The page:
I want to say the draw length is 29" or 30" with an adjustable draw weight, not sure about length.  I think he said it was set to 55lbs?  There are allen wrench adjustments, I think for the weight.  
    #13
    BeenThereDoneThat.
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    Re: Bow advice 2020/03/18 19:14:42 (permalink)
    porktown

    Not even sure what a nock is, yet breaking them off




    You will before it's over. 😊

    Sssssst.... the thingy that hooks the pointy stick to the string. In do time, you'll be stacking your arrows.

    Give a man a fish and you will feed him for a day; teach a man to fish and you will feed him for a life time. ~Anne Isabella Thackeray Ritchie (1837–1919)~
     
     
     
      Old fisherman never die; we just smell that way. 
     
    #14
    BloodyHand
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    Re: Bow advice 2020/03/18 20:22:56 (permalink)
    Did it come with a peep sight? Fiber optic pins? Limb savers? Stabilizer?
     
    BH
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    Porktown
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    Re: Bow advice 2020/03/18 20:44:36 (permalink)
    BloodyHand
    Did it come with a peep sight? Fiber optic pins? Limb savers? Stabilizer?
     
    BH

    Peep sight in the line. 3 sight pins that are fluorescent with a red light that shines on them. Not sure what limb savers are? Yes on stabilizer. He said that was $30 on its own. There is also some sort of arrow holder that you can keep one ready to shoot. I use that to hold my finger saver thing. The quiver mounting bracket is there, but no quiver. That is probably my first buy since I just put my arrows in a bucket now. Some other metal bracket with treading to mount something on. It looks pretty sissy compared to the ones I have seen on YouTube videos. But good enough to shoot with my kids. I need to get my daughter a nicer one. Hers is some sort of little kid one. I’m guessing she needs more in the 30lb range. She can’t pull mine back. Thinking to adjust it down as much as possible, but don’t want to mess it up.
    #16
    BeenThereDoneThat.
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    Re: Bow advice 2020/03/18 21:31:02 (permalink)
    Pork if you're serious about getting your daughter a bow, take her to the shop so she can be measured for the correct draw length as well as draw weight.

    Youth bows can be purchased that will grow (to a certain point) with young archers. Nothing fancy, just arrow rest and if not wishing to shoot with finger than a properly fitted shooting release.

    The bow should be adjustable for draw length and draw weight.

    The one thing that shouldn't need changed is the "shooters form". Number one on the "need to know" list.

    Here's a start and plenty more where this one comes from.

    https://youtu.be/A21zLC77ooU

    For now, forget the fancy stabilizers, limb savers, lighted nocks (I make my own😏) cam vs wheel, top cam vs bottom cam, cam vs cam, stuff for now because all the bells and whistles are gonna be a waste of money with out proper posture.

    Howeverrrrrr, if I were to recommend an arrow rest for beginners..... ask the the archery shop to show you a "whisker biscuit" arrow rest.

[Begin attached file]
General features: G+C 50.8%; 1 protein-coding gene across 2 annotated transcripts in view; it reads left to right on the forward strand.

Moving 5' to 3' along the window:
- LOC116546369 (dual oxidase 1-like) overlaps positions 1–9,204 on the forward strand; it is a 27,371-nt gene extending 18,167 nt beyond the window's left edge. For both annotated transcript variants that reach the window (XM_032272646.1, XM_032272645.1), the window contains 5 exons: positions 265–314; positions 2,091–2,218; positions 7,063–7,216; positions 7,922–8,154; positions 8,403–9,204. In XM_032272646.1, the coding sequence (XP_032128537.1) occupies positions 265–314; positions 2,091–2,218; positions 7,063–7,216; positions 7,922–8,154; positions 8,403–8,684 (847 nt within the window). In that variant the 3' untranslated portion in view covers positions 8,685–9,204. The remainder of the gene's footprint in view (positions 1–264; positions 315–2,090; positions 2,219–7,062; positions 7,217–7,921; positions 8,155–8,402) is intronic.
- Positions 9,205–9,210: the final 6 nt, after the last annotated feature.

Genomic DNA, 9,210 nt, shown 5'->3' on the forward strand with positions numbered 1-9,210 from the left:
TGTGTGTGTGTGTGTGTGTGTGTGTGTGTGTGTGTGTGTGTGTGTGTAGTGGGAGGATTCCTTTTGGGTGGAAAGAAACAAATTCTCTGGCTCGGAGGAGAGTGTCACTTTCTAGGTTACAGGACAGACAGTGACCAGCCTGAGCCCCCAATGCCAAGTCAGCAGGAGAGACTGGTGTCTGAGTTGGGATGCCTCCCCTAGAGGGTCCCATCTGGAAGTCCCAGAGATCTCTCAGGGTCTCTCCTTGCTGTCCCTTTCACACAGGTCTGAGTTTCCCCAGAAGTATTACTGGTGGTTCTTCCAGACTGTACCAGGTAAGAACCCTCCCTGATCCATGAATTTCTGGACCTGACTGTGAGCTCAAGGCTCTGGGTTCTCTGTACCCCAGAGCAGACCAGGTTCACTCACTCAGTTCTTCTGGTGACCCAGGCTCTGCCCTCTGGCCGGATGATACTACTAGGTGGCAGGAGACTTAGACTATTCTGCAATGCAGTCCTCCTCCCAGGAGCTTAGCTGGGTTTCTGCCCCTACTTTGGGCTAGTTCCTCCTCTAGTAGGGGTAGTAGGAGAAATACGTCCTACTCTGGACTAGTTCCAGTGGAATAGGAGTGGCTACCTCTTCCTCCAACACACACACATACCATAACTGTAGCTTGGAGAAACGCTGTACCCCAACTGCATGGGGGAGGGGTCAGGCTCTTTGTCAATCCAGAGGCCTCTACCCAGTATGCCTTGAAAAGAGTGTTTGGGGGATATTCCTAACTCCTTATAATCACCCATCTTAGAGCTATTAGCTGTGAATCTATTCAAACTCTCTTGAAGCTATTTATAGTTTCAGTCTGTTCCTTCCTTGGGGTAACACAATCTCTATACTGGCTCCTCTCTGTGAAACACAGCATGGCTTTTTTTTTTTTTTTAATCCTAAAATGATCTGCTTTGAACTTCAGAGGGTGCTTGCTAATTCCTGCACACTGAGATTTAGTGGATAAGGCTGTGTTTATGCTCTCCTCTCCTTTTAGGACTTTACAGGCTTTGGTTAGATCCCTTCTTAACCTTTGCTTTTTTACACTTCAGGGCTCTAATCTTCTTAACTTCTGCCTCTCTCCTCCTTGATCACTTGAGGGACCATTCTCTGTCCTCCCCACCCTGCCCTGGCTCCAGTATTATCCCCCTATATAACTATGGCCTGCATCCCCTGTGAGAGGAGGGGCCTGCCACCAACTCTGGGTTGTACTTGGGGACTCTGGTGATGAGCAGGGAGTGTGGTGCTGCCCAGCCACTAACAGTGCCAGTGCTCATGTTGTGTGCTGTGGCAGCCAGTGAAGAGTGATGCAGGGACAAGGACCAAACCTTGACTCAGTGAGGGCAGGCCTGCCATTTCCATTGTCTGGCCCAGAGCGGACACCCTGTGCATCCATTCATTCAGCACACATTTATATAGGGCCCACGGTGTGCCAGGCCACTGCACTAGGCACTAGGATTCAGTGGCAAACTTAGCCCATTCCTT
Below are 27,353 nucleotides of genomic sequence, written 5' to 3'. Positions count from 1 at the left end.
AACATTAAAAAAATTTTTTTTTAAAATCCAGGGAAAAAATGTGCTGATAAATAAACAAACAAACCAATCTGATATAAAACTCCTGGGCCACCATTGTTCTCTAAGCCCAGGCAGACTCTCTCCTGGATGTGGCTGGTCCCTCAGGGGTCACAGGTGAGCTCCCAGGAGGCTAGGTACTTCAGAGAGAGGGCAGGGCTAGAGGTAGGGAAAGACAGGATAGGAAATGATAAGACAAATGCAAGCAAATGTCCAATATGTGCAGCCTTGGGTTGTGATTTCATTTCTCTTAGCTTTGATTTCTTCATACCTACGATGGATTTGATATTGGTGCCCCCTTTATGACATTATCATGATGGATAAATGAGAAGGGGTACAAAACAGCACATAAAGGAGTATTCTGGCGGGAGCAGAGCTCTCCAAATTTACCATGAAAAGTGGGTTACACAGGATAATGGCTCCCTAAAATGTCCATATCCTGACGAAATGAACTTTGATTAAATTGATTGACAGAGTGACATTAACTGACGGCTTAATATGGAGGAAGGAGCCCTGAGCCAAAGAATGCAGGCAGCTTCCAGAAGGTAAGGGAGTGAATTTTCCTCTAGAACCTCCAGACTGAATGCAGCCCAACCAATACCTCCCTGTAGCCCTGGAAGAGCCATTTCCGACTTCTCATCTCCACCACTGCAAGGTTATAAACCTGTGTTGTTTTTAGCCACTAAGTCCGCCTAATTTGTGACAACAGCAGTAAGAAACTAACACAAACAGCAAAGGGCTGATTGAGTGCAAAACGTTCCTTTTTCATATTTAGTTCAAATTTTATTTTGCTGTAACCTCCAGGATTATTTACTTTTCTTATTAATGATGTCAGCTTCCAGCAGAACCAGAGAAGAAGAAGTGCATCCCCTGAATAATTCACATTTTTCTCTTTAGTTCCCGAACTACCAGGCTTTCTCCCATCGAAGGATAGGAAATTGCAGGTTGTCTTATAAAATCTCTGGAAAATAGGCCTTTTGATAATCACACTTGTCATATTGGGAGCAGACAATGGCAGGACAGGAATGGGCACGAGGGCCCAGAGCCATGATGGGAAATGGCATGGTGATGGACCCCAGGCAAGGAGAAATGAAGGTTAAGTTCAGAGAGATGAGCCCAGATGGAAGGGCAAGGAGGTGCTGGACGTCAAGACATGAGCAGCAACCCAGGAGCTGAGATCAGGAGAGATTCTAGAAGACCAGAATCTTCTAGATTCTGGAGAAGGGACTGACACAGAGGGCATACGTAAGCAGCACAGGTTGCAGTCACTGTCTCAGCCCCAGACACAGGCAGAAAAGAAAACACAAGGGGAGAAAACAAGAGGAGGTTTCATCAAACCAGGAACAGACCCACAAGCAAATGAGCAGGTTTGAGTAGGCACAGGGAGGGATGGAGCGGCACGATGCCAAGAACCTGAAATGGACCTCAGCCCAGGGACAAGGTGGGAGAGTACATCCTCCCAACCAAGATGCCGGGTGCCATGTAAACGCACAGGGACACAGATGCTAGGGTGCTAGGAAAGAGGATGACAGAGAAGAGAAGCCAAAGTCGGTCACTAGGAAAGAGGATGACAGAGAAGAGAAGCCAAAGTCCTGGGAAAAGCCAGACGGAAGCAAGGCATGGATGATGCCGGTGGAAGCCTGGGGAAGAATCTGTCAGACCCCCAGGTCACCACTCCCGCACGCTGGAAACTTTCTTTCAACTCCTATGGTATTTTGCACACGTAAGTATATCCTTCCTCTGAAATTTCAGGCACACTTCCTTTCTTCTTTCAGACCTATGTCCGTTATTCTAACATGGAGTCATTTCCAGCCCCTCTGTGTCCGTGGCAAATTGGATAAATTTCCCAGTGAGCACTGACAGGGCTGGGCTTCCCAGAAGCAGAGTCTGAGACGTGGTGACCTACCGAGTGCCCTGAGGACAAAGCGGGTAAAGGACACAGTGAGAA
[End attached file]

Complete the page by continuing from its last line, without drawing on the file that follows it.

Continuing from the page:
Now... with that said, be prepared for 😲MG.... Whisker Bicuits are not.......

    Anyways, here's a review so you can see the device... just forget the comparison with the drop away rest.

    https://images.app.goo.gl/sG6PsTyNjhzoaGz17
    post edited by BeenThereDoneThat. - 2020/03/18 21:45:21

    Give a man a fish and you will feed him for a day; teach a man to fish and you will feed him for a life time. ~Anne Isabella Thackeray Ritchie (1837–1919)~
     
     
     
      Old fisherman never die; we just smell that way. 
     
    #17
    eyesandgillz
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    Re: Bow advice 2020/03/21 15:15:19 (permalink)
    Welp, I have my old whisker bisquit I can give you, after this quarantine thing is over...it is just sitting in my archery tool box, I think...
     
    Holw "old" is the bow, really?  Post up a pic if you can?  Is it new enough to have parallel limb technology?  Others are right that practicing and getting good form are the most important things right now but, the "newer" parallel limb technology, if nothing else, makes the newer bows so much more shootable compared to the older technology.  I am still shooting a 2008 model Martin that has parallel limbs and it shoots so much easier than the older Mathews FX I had previously.
    #18
    BeenThereDoneThat.
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    Re: Bow advice 2020/03/21 16:02:30 (permalink)
    I can't think of a better arrow rest for beginner's than a biscuit. Once proper form (and lingo) is learned, other arrow rest can be toyed with.

    Lingo to me is important, if ya wanna save money when talking to archery sales people, looking to make money.

    Things like "drop away" arrow rest might be a thing for "precesion" shooters, but not such much for the backyard plinker.

    Eyes maybe you could post a pic or two of your bow so Pork can see what your sayin??

    A change in conversation would be nice right about now and there's no law when ya can speak archery-ese. At least not yet.🙉
    post edited by BeenThereDoneThat. - 2020/03/21 16:24:31

    Give a man a fish and you will feed him for a day; teach a man to fish and you will feed him for a life time. ~Anne Isabella Thackeray Ritchie (1837–1919)~
     
     
     
      Old fisherman never die; we just smell that way. 
     
    #19